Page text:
MAX & MILO GO TO SLEEP!

From the Max & Milo series

Brothers Max and Milo have totally different approaches to bedtime.

Neat Max is calm and ready to sleep. Messy Milo is too energetic and impatient to fall asleep easily. He wakes Max repeatedly for helpful suggestions, greeting each one with a variation of “good idea, Max.” Then he proceeds to make things worse. “Why don’t you read a book?” is followed by a noisy search for the right title. When the lamp won’t work, Max is awakened again and suggests a flashlight. Milo rigs it in a Rube Goldberg–esque contraption and proceeds to read his book amid loud bursts of laughter. And so it goes. Even with the whirring of a fan and the slurping of water, still Milo can’t sleep. And of course, neither can Max. When he finally loses his temper, it falls on deaf ears—for Milo is sound asleep and Max is left wide awake in a delightfully predictable conclusion. The tale is told visually within cartoon panels of varying sizes and configurations with balloons of brief, simply stated dialogue. The cartoon elements are brightly colored and heavily outlined in black on a purple background. By the way, Max and Milo are totally goofy, big-eyed, orange beavers. Young readers will surely recognize the trials of sibling relationships in the exaggerated comical situations.

Laugh-out-loud fun. (Picture book. 4-8)

Pub Date: Jan. 1, 2013

ISBN: 978-1-4424-5143-8

Page Count: 32

Publisher: Aladdin

Review Posted Online: Oct. 31, 2012

Kirkus Reviews Issue: Nov. 15, 2012

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New parents of daughters will eat these up and perhaps pass on the lessons learned.

WHY A DAUGHTER NEEDS A MOM

All the reasons why a daughter needs a mother.

Each spread features an adorable cartoon animal parent-child pair on the recto opposite a rhyming verse: “I’ll always support you in giving your all / in every endeavor, the big and the small, / and be there to catch you in case you should fall. / I hope you believe this is true.” A virtually identical book, Why a Daughter Needs a Dad, publishes simultaneously. Both address standing up for yourself and your values, laughing to ease troubles, being thankful, valuing friendship, persevering and dreaming big, being truthful, thinking through decisions, and being open to differences, among other topics. Though the sentiments/life lessons here and in the companion title are heartfelt and important, there are much better ways to deliver them. These books are likely to go right over children’s heads and developmental levels (especially with the rather advanced vocabulary); their parents are the more likely audience, and for them, the books provide some coaching in what kids need to hear. The two books are largely interchangeable, especially since there are so few references to mom or dad, but one spread in each book reverts to stereotype: Dad balances the two-wheeler, and mom helps with clothing and hair styles. Since the books are separate, it aids in customization for many families.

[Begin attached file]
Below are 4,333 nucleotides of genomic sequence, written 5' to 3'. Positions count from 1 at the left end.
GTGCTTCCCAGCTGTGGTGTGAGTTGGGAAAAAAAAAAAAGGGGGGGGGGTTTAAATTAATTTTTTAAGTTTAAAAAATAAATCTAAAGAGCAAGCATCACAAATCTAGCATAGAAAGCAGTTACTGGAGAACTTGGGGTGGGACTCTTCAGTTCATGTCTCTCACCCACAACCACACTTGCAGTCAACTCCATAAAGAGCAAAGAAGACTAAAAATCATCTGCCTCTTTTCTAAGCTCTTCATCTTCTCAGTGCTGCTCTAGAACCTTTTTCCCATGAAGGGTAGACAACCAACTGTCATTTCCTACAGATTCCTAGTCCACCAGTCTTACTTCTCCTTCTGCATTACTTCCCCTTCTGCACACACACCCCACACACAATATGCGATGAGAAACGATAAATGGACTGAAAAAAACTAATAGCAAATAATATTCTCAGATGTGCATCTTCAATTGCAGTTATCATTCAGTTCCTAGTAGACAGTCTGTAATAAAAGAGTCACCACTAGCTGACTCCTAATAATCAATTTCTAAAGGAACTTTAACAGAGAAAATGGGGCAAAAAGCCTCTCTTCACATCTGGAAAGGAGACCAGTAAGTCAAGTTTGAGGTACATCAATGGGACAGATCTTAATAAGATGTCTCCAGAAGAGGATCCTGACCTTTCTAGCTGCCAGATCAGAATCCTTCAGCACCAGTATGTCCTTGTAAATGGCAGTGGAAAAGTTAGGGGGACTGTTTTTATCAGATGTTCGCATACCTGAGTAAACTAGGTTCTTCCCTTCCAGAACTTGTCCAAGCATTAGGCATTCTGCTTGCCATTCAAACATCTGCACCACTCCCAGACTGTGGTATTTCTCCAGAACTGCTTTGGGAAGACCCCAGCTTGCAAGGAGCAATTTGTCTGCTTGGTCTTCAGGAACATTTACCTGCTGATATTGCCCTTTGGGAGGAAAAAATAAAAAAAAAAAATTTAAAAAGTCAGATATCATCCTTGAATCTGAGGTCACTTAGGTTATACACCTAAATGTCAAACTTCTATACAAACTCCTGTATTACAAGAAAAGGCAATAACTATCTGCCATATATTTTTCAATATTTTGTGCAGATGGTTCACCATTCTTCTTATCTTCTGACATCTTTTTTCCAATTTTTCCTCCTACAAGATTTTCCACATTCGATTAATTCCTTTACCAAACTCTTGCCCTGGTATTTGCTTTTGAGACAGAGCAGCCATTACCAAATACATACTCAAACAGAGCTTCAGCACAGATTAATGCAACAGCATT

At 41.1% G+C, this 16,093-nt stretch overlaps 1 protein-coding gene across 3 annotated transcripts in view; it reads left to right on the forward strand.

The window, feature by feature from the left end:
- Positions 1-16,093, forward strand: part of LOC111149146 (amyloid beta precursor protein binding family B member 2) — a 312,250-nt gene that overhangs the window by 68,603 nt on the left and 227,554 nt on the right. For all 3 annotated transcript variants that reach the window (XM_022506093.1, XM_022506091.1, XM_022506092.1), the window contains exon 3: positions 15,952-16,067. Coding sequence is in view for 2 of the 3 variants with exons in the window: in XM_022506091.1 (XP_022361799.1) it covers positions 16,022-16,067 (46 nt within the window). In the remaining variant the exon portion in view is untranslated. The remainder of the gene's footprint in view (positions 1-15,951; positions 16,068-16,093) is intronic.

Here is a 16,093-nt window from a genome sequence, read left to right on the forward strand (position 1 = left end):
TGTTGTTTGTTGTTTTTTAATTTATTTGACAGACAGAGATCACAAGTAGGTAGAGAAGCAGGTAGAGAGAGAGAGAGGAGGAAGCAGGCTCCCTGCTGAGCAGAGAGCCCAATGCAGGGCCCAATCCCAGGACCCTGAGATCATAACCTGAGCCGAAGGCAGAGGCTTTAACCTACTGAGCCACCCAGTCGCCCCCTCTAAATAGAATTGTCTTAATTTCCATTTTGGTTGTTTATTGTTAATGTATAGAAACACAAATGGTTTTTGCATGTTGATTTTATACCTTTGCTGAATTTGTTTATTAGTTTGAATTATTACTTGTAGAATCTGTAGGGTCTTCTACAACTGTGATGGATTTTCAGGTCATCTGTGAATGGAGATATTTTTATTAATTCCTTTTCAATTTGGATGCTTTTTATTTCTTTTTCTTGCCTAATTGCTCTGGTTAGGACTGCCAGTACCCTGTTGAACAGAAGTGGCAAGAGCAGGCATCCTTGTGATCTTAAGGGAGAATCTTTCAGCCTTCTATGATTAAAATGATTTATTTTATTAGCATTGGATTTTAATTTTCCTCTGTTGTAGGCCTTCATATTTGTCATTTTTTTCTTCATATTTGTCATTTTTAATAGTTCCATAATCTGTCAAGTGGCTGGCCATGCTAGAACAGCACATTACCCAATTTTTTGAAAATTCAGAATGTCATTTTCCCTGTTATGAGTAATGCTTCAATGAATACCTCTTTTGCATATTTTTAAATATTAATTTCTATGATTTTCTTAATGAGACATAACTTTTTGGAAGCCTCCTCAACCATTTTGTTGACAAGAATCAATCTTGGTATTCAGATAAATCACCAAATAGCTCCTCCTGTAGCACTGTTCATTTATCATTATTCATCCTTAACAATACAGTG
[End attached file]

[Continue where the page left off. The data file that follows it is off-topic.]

New parents of daughters will eat these up and perhaps pass on the lessons learned. (Picture book. 4-8, adult)

Pub Date: May 1, 2019

ISBN: 978-1-4926-6781-0

Page Count: 32

Publisher: Sourcebooks Jabberwocky

Review Posted Online: March 17, 2019

Kirkus Reviews Issue: April 1, 2019

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Hee haw.

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THE WONKY DONKEY

The print version of a knee-slapping cumulative ditty.

In the song, Smith meets a donkey on the road. It is three-legged, and so a “wonky donkey” that, on further examination, has but one eye and so is a “winky wonky donkey” with a taste for country music and therefore a “honky-tonky winky wonky donkey,” and so on to a final characterization as a “spunky hanky-panky cranky stinky-dinky lanky honky-tonky winky wonky donkey.” A free musical recording (of this version, anyway—the author’s website hints at an adults-only version of the song) is available from the publisher and elsewhere online. Even though the book has no included soundtrack, the sly, high-spirited, eye patch–sporting donkey that grins, winks, farts, and clumps its way through the song on a prosthetic metal hoof in Cowley’s informal watercolors supplies comical visual flourishes for the silly wordplay. Look for ready guffaws from young audiences, whether read or sung, though those attuned to disability stereotypes may find themselves wincing instead or as well.

Hee haw. (Picture book. 5-7)

Pub Date: May 1, 2010

ISBN: 978-0-545-26124-1

Page Count: 26

Publisher: Scholastic

Review Posted Online: Dec. 29, 2018

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